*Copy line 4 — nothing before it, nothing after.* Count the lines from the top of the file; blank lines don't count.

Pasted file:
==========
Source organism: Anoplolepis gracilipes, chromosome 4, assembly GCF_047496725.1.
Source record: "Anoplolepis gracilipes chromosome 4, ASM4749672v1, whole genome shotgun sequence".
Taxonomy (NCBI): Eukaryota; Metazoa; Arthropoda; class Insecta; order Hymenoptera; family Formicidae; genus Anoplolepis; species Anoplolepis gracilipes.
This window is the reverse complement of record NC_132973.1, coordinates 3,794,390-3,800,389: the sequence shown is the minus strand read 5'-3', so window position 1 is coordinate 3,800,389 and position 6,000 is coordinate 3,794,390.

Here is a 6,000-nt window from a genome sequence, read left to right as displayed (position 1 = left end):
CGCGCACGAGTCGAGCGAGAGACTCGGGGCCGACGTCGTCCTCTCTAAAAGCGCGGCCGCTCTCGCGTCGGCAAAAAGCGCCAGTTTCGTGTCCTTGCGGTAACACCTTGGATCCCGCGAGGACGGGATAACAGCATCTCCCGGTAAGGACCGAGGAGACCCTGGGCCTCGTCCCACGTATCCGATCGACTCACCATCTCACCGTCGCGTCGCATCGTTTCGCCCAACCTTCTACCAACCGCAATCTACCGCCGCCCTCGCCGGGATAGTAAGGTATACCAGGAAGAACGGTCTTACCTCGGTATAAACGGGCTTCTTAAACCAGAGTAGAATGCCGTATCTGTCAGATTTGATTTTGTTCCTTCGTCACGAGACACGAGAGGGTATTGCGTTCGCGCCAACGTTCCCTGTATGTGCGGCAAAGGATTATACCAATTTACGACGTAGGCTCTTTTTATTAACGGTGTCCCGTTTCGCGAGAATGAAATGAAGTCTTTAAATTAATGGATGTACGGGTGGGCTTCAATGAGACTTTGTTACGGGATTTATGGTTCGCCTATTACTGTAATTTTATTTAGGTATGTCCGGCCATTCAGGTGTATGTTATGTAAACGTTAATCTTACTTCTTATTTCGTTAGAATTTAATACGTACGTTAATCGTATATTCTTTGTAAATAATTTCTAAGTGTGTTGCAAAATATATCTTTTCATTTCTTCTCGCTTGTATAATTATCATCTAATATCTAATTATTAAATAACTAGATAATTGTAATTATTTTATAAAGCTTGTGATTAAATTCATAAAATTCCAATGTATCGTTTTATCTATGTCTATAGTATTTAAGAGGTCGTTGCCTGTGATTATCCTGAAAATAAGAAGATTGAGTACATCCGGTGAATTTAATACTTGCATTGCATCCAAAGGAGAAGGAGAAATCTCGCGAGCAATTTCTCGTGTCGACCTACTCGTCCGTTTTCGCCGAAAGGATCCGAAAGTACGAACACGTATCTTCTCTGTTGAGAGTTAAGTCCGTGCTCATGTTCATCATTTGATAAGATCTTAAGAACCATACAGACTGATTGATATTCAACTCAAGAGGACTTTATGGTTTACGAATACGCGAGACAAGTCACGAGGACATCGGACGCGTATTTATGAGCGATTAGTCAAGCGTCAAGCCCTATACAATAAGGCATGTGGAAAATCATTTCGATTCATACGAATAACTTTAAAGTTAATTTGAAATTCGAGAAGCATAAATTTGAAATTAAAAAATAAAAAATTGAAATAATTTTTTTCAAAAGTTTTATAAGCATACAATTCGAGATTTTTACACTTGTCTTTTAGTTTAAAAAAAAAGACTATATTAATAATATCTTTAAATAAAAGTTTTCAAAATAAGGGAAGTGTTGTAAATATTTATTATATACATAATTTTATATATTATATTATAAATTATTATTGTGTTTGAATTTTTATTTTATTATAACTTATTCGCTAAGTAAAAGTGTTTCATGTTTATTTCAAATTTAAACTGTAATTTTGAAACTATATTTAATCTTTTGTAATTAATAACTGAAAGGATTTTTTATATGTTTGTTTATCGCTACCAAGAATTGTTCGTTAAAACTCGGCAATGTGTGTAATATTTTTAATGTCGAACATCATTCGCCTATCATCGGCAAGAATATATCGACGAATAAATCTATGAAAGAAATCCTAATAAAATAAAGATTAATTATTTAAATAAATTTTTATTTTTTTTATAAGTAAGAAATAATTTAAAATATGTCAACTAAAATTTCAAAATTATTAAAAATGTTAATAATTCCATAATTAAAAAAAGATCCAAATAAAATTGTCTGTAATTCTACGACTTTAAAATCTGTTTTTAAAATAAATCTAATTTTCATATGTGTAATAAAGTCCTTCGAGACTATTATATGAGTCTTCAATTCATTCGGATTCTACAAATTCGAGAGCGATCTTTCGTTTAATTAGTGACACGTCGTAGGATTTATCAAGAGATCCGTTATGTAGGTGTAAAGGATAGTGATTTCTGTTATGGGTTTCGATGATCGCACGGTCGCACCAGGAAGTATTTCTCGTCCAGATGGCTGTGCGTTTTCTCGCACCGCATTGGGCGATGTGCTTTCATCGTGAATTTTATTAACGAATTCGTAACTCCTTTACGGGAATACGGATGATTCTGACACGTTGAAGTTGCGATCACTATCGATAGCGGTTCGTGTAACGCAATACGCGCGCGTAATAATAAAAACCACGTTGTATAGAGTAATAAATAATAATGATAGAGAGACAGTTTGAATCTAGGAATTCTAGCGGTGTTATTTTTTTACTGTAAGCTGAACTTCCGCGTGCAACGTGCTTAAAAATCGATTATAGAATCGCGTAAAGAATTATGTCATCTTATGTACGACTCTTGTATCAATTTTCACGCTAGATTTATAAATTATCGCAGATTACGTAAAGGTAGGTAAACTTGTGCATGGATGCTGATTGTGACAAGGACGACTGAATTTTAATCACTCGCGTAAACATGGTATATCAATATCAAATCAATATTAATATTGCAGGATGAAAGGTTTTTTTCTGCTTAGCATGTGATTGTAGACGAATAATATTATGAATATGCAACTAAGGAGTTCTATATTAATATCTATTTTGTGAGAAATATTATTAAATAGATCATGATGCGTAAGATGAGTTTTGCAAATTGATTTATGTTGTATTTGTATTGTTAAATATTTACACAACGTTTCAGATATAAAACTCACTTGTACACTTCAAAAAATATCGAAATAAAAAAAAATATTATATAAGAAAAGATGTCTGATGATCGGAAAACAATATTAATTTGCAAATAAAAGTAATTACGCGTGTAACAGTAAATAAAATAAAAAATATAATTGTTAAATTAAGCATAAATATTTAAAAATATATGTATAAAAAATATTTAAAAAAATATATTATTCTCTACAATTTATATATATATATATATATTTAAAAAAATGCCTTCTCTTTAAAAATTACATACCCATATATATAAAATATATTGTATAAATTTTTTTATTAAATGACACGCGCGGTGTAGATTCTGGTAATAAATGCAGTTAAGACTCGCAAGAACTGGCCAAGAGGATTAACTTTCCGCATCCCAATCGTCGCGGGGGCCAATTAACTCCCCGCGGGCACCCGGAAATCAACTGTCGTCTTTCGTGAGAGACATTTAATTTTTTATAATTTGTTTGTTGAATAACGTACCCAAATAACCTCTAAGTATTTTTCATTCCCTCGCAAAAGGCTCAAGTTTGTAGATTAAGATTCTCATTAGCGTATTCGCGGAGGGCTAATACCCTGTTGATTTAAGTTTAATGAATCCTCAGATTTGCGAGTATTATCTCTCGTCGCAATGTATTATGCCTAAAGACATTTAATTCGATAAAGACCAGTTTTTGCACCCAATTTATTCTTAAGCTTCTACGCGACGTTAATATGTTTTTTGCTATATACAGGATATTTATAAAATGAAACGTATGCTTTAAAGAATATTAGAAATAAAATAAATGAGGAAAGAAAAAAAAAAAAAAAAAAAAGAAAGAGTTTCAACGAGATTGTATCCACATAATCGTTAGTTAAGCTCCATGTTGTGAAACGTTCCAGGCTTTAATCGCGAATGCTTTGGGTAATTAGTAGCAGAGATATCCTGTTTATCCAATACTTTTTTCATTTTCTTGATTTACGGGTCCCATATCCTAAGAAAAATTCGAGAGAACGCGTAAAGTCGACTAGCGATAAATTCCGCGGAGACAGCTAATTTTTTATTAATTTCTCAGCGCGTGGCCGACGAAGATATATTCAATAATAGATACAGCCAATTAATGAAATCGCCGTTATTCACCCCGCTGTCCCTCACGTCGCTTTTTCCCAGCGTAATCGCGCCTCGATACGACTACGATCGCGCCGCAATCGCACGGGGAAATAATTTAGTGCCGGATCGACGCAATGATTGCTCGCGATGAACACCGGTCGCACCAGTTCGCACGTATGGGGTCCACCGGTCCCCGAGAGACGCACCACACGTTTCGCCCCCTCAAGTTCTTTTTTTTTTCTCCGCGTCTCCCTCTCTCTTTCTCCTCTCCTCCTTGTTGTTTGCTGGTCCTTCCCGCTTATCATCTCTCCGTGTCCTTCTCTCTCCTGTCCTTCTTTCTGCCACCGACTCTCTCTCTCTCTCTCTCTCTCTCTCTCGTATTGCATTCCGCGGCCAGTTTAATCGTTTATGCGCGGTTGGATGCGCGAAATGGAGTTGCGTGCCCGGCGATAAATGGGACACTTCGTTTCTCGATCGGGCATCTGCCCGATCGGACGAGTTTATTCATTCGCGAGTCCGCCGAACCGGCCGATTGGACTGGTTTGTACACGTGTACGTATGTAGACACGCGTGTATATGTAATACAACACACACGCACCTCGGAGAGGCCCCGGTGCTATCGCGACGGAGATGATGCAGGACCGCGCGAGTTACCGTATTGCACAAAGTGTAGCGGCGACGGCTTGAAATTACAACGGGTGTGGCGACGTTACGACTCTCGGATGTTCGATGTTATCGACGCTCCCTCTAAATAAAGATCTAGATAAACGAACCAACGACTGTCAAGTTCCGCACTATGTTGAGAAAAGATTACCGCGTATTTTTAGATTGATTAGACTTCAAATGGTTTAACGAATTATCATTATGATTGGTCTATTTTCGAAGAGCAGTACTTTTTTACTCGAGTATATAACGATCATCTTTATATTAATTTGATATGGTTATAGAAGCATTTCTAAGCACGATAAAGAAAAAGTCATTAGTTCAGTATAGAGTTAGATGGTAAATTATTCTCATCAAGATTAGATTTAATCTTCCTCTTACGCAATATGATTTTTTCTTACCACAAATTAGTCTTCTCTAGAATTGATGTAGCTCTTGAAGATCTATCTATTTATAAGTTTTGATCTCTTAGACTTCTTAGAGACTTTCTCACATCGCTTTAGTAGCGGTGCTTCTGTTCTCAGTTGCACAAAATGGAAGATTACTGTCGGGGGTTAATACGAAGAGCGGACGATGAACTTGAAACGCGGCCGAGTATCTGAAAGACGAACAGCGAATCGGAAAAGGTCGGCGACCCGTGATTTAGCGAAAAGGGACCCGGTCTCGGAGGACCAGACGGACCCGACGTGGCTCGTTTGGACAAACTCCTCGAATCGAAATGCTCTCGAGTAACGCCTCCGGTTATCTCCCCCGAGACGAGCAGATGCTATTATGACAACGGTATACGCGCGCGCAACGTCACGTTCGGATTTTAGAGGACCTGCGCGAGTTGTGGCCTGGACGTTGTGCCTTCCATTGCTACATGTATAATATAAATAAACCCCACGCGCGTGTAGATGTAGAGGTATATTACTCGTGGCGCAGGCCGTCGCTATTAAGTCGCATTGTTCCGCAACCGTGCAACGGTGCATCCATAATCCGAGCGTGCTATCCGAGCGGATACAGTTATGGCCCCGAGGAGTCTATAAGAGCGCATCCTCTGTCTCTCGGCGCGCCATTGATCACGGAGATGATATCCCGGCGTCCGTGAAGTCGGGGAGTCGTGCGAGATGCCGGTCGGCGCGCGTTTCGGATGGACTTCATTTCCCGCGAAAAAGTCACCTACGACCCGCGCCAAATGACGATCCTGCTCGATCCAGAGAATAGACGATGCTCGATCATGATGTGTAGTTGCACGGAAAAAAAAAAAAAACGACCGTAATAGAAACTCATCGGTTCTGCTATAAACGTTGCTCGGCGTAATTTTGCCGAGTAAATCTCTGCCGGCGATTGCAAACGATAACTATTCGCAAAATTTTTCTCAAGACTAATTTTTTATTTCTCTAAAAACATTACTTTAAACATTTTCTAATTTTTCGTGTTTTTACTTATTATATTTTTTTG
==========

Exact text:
This window is the reverse complement of record NC_132973.1, coordinates 3,794,390-3,800,389: the sequence shown is the minus strand read 5'-3', so window position 1 is coordinate 3,800,389 and position 6,000 is coordinate 3,794,390.